Obama's high-speed rail faces political challenge

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US President Barack Obama wants to build high-speed trains like France's famous TGV around the country to boost US competitiveness and create jobs.

But when his 2011-2012 budget plan comes out on Monday, Republicans are likely to hone in on $8 billion in proposed rail funds in their effort to slash spending.

An issue of national economic strategy for the White House, high-speed railways, which are under construction from Latin America to the Middle East and across Asia, are mired in political party rivalry over budgets in the United States.

Two newly elected Republican governors in the past three months denied crucial federal funds to rail projects, all but killing them, after their Democratic predecessors backed the projects.

And the powerful, allegedly pro-rail head of a key House of Representatives committee on transportation, Republican John Mica, condemned Obama's plan to use federal funds to speed up trains in the country's most heavily traveled rail stretch, the Boston-New York-Washington corridor run by the government-owned Amtrak.

"Amtrak's Soviet-style train system is not the way to provide modern and efficient passenger rail service," Mica said.

In January. Obama declared that building rapid railways is key to the US economy's recovery.

"To attract new businesses to our shores, we need the fastest, most reliable ways to move people, goods, and information -- from high-speed rail to high-speed Internet," he said in his January 25 State of the Union address.

"Countries in Europe and Russia invest more in their roads and railways than we do. China is building faster trains and newer airports."

Obama proposed to give 80 percent of Americans -- essentially all the largest urban areas -- access to rapid train transport in 25 years.

"This could allow you to go places in half the time it takes to travel by car. For some trips, it will be faster than flying -- without the pat-down."

Two weeks later, Vice President Joe Biden -- the administration's biggest rail fan -- spelled out the details of a $53 billion, six-year plan to support a number of rail projects, with $8 billion the first year.

The plan's idea of "high-speed" rail is modest: the main proposals mean boosting existing lines to 200 kilometers per hour (125 mph).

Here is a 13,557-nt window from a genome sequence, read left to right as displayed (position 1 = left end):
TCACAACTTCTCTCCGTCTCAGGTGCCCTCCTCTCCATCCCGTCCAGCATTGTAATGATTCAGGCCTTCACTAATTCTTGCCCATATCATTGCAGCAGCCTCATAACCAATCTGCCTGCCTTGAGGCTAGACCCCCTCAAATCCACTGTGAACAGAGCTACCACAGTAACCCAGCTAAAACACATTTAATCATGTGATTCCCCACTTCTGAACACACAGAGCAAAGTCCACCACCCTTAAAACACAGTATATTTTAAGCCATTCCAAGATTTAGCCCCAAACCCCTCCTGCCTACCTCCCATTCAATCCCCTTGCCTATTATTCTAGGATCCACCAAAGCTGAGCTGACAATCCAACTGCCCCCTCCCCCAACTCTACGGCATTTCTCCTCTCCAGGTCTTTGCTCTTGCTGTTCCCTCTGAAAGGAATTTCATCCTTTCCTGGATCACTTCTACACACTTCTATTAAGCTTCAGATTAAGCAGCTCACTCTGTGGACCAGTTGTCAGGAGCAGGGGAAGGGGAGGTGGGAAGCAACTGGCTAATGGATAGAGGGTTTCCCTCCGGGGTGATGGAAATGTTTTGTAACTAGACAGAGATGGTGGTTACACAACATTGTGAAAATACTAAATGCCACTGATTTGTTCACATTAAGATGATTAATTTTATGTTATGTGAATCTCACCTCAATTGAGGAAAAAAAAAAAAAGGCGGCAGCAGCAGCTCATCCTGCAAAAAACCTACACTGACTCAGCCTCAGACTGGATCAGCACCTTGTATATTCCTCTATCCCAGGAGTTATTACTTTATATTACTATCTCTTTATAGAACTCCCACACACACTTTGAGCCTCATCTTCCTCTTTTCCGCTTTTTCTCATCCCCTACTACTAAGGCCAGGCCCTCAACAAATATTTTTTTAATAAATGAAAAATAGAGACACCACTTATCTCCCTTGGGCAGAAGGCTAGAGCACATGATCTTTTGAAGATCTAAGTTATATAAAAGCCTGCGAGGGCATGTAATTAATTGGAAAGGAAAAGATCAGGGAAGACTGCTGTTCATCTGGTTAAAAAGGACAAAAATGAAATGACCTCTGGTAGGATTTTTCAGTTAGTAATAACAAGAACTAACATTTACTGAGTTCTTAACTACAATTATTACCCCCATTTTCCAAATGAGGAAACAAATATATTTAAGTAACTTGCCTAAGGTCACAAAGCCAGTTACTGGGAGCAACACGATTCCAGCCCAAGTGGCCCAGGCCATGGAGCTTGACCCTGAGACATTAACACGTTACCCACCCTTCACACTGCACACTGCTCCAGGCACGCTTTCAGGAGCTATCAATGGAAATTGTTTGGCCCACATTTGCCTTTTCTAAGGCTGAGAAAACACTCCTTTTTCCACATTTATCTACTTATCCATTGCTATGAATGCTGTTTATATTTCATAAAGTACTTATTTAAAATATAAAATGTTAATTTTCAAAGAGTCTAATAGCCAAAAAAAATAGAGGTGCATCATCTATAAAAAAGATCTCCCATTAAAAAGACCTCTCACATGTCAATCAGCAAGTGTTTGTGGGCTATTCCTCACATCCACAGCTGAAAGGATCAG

But Biden also proposed ground-up projects for "very high speed" trains like those in Europe, Japan and now China: trains running 350 kph (220 mph) or more, that would require laying entirely new tracks.

Routes are already roughly laid out: improving Amtrak's northeast corridor; linking Los Angeles and San Francisco in California; creating a Chicago-centered system in the industrial upper midwest; and tying Florida's major cities Tampa, Orlando and Miami.

But partisan fights over whether the country should invest more in infrastructure has left all of those projects uncertain.

And, despite Mica's call for rail projects to be privately financed, investors and rail builders say they won't undertake such massive investments without government money or a clear commitment.

"Obviously it needs both funding and political will," said Stephen Robillard, vice president of Siemens' US high-speed rail division, which is working on the California project.

"What I don't know is to what extent it will happen," he said.

Projects in Ohio and Wisconsin were killed when new Republican governors said they would not accept federal funds for them.

In Wisconsin, the governor turned back $810 million meant for a link between Milwaukee and Madison.

That left Spanish train builder Talgo hanging: it had already plowed money into a production facility for four train sets for the route.

"We had a bad experience in Wisconsin where the governor rejected the funds," chief executive Antonio Perez told AFP. "That's why I'm skeptical" of the US program.

Andy Kurz, president of the US High Speed Rail Association, said the Obama government needs an agency dedicated to high-speed rail, like the one that built interstate highways decades ago, so that the onus is not on cash-strapped states.

But that thinking makes high-speed rail a key target for Republicans determined to cut federal government spending -- even if the Obama plan is a minute part of a budget that will top $3 trillion.

But, says Kurz, the Republican position will also block job creation efforts, boost air pollution, and leave more people stranded in airports.

"We spend hundreds of billions on other forms of transport," he said. "High-speed railways offer the most mobility for money spent."

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